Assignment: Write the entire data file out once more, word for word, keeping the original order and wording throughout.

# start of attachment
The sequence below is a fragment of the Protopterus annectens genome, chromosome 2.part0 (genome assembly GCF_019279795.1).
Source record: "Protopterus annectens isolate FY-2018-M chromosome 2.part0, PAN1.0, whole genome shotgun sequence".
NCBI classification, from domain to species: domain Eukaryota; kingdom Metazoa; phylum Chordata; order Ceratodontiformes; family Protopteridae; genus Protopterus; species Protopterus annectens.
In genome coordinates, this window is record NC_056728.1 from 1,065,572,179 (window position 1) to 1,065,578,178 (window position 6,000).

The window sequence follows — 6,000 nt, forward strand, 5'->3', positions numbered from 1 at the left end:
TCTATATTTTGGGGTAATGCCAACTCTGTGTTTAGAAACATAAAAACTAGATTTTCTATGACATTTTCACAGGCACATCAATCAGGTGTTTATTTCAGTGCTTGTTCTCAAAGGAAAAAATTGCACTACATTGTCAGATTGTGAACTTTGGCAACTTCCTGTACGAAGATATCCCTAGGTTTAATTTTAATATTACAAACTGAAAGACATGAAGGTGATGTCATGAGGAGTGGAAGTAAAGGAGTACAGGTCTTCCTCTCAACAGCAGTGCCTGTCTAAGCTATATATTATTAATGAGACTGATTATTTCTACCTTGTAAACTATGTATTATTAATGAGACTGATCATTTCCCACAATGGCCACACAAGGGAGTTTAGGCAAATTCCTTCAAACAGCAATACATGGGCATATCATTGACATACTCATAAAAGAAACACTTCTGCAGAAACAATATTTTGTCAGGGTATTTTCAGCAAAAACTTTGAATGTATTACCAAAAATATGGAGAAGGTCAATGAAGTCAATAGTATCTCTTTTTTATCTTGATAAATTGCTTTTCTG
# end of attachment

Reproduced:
The sequence below is a fragment of the Protopterus annectens genome, chromosome 2.part0 (genome assembly GCF_019279795.1).
Source record: "Protopterus annectens isolate FY-2018-M chromosome 2.part0, PAN1.0, whole genome shotgun sequence".
NCBI classification, from domain to species: domain Eukaryota; kingdom Metazoa; phylum Chordata; order Ceratodontiformes; family Protopteridae; genus Protopterus; species Protopterus annectens.
In genome coordinates, this window is record NC_056728.1 from 1,065,572,179 (window position 1) to 1,065,578,178 (window position 6,000).

The window sequence follows — 6,000 nt, forward strand, 5'->3', positions numbered from 1 at the left end:
TCTATATTTTGGGGTAATGCCAACTCTGTGTTTAGAAACATAAAAACTAGATTTTCTATGACATTTTCACAGGCACATCAATCAGGTGTTTATTTCAGTGCTTGTTCTCAAAGGAAAAAATTGCACTACATTGTCAGATTGTGAACTTTGGCAACTTCCTGTACGAAGATATCCCTAGGTTTAATTTTAATATTACAAACTGAAAGACATGAAGGTGATGTCATGAGGAGTGGAAGTAAAGGAGTACAGGTCTTCCTCTCAACAGCAGTGCCTGTCTAAGCTATATATTATTAATGAGACTGATTATTTCTACCTTGTAAACTATGTATTATTAATGAGACTGATCATTTCCCACAATGGCCACACAAGGGAGTTTAGGCAAATTCCTTCAAACAGCAATACATGGGCATATCATTGACATACTCATAAAAGAAACACTTCTGCAGAAACAATATTTTGTCAGGGTATTTTCAGCAAAAACTTTGAATGTATTACCAAAAATATGGAGAAGGTCAATGAAGTCAATAGTATCTCTTTTTTATCTTGATAAATTGCTTTTCTG